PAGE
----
eTextile Knee Sleeve
Using the design criteria established during the workshop, the study designed and developed a physical therapy device using eTextile techniques and wearable technologies. The roles that social acceptability, wearability, and fashion play are central factors to product adoption of wearable products. The objective was to develop a platform for which others can develop their own system.
Lastly, this study evaluated the wearability and social acceptability of the final product. The goal of this phase was to assess the design criteria developed throughout the study and establish the validity of the design platform.
Course Industrial Design Masters Thesis
Role Individual Project
Knitted stretch sensors are not a new field, but instead of using conductive yarns, this method knitted conductive threads in with the wool yarn. This research was conducted during Wearable Product Design course project taught by Professor Clint Zeagler in the fall of 2012. The brace consisted of the knitted stretch sensor, the Lilypad Arduino, and the LED as a feedback mechanism for reaching a specific degree of bend. The graph shows that as the knit stretches over the knee, the voltage decreases, allowing for detection of extension and flexion. Kirchhoff’s Law (voltage = current * resistance) dictates that voltage and resistance are proportional, therefore as the resistance in the stretch sensor increases, so will the voltage.
Preliminary sketches were created at the beginning of the project. Early sketches explored athletic variations of a knee sleeve using various technologies. Most sketches exposed the kneecap, using it as a point of reference for user placement. A few other concepts looked into integrating the sensors into common clothing, such as tights, while others looked at simple ways, such as multiple straps, to avoid the scar tissue in the area.
Five storyboards were developed. The storyboards introduced different product directions considered for further development. Looking at how users might interact with the system as a whole provided insight into features imperative for prototyping the technology.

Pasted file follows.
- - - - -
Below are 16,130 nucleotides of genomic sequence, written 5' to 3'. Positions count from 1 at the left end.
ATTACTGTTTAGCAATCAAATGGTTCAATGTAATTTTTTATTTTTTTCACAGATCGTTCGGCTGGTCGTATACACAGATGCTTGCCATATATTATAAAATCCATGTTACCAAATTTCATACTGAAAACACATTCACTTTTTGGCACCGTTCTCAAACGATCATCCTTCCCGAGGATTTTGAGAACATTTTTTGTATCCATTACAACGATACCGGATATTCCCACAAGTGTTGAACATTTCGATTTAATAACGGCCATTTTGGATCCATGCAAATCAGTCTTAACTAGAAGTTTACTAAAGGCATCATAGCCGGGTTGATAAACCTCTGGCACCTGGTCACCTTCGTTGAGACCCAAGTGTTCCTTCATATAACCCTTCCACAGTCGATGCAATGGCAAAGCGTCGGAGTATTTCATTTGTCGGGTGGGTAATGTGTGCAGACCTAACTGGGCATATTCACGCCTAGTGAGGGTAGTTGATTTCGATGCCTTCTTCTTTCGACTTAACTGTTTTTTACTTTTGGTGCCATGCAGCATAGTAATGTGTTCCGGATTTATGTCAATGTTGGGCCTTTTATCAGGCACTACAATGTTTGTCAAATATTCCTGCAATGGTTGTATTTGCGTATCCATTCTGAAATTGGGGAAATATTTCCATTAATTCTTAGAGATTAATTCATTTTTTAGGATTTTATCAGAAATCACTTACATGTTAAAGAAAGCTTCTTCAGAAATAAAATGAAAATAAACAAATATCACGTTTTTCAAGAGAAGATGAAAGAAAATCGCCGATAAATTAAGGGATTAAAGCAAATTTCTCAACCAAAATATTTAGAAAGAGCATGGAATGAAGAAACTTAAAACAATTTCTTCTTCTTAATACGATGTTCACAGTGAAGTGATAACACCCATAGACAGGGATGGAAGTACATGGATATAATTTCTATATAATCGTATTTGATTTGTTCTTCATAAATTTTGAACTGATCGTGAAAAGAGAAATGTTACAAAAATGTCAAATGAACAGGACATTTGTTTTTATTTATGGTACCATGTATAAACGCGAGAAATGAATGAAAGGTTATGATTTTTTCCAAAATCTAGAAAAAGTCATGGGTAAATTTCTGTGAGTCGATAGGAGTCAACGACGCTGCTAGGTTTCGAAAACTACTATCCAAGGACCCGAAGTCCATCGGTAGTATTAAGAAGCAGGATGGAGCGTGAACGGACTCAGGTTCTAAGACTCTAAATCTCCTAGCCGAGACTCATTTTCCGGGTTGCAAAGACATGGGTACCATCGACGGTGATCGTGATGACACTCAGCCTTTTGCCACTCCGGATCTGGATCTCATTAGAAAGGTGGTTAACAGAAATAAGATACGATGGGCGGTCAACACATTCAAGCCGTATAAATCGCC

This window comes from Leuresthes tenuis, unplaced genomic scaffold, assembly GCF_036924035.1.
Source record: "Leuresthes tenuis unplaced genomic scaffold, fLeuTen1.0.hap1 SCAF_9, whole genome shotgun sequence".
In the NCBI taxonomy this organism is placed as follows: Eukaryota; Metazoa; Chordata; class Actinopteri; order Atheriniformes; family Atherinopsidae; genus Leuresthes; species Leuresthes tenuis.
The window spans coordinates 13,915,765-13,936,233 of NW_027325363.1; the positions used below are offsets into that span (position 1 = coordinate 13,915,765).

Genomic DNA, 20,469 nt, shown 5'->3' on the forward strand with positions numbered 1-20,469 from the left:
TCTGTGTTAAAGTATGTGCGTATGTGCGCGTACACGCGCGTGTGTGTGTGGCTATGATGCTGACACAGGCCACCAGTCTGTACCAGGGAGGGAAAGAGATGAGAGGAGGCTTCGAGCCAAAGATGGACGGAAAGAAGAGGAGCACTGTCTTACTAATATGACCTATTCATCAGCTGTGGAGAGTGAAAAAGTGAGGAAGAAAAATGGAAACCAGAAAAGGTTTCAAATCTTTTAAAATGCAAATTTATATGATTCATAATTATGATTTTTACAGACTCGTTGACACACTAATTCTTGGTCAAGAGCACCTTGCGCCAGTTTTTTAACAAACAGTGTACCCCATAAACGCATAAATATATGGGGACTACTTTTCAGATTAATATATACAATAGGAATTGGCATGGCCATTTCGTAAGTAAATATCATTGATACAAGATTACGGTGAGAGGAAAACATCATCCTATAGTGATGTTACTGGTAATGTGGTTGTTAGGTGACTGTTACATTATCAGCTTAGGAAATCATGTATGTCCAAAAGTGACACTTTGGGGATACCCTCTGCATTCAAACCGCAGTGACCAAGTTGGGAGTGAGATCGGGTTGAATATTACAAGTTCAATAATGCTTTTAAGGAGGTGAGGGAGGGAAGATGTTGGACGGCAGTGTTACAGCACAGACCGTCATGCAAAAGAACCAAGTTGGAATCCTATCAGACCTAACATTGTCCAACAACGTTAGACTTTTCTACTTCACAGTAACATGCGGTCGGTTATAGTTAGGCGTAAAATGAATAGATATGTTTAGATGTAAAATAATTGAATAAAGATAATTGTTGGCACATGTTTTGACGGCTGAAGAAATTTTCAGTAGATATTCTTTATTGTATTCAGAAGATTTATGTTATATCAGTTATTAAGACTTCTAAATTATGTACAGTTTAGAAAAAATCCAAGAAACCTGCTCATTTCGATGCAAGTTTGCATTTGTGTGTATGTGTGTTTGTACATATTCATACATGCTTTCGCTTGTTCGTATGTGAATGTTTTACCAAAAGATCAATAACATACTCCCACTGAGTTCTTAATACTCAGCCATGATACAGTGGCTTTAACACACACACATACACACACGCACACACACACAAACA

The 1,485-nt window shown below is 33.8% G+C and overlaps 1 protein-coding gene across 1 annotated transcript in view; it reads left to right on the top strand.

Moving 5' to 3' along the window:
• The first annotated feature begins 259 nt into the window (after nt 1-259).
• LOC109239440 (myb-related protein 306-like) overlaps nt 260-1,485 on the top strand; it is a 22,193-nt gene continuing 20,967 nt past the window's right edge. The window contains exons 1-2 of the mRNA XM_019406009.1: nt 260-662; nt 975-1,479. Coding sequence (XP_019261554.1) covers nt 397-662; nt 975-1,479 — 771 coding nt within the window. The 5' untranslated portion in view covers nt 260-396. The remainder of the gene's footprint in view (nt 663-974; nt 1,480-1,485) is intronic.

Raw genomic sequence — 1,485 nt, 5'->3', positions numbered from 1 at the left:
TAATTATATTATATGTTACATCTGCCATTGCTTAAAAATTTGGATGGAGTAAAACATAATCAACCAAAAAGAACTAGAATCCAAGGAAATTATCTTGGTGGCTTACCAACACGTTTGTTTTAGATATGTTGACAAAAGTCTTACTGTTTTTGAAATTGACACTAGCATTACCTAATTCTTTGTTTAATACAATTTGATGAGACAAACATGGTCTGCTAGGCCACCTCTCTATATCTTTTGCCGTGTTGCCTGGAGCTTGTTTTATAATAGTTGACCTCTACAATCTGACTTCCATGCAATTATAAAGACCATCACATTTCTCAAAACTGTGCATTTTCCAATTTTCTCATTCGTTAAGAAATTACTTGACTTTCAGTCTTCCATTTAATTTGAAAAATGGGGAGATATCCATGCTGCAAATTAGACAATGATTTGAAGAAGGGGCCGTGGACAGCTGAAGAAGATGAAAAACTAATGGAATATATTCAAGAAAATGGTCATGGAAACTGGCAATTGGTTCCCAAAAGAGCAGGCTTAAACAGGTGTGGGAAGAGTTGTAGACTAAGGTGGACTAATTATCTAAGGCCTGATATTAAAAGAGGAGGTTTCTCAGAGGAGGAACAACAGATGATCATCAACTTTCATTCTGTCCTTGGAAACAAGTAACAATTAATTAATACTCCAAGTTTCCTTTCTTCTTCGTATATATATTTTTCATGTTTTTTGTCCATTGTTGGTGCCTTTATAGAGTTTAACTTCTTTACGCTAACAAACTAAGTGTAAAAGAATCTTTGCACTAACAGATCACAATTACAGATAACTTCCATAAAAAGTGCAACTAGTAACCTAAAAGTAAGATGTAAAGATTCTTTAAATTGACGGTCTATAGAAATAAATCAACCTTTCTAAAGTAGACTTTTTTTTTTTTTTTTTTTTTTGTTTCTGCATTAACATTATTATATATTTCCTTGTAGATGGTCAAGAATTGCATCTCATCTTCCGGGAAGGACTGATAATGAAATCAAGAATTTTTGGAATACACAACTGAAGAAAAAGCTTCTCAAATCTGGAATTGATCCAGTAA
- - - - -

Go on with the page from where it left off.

After crowdsourcing the sketches, 4 prototype directions were developed. The prototypes incorporated feedback from the crowdsourcing and consolidated details for refinement. Talking to the Physical Therapists revealed two very important things for development:
- Physical Therapists will not support a knee brace device because it limits range of motion in the knee.
- The placement of sensors is incredibly important and changes the level of accuracy.
These two points influenced the design in several ways. First, the project looked at alternative ways to integrate the sensors since the physical therapists were opposed to a knee brace. Secondly, the project looked at how to maintain body / sensor orientation every time a user put the sleeve on. A variety of orientation strategies were considered, tilt sensors, accelerometers, etc., but it seemed easier to put the technology into a wearable device that forced the user to put it on the same way every time. Lastly, compression pants have a variety of benefits for recovery and the integration of the sensors into compression hose could be valuable.
A swatch of different embroidery methods utilizing a variety of conductive threads was created for evaluation. Each pattern measured between 5.5” and 6” long. ‘A’ through ‘D’ utilized the feather stitch used in Figure 52 and used four different conductive threads with different resistances. ‘E’ and ‘F’ used the same conductive thread used in ‘A’, but ‘E’ used a flat embroidery stitch and ‘F’ used an open chain stitch.
The Final Female Prototype
The Final Male Prototype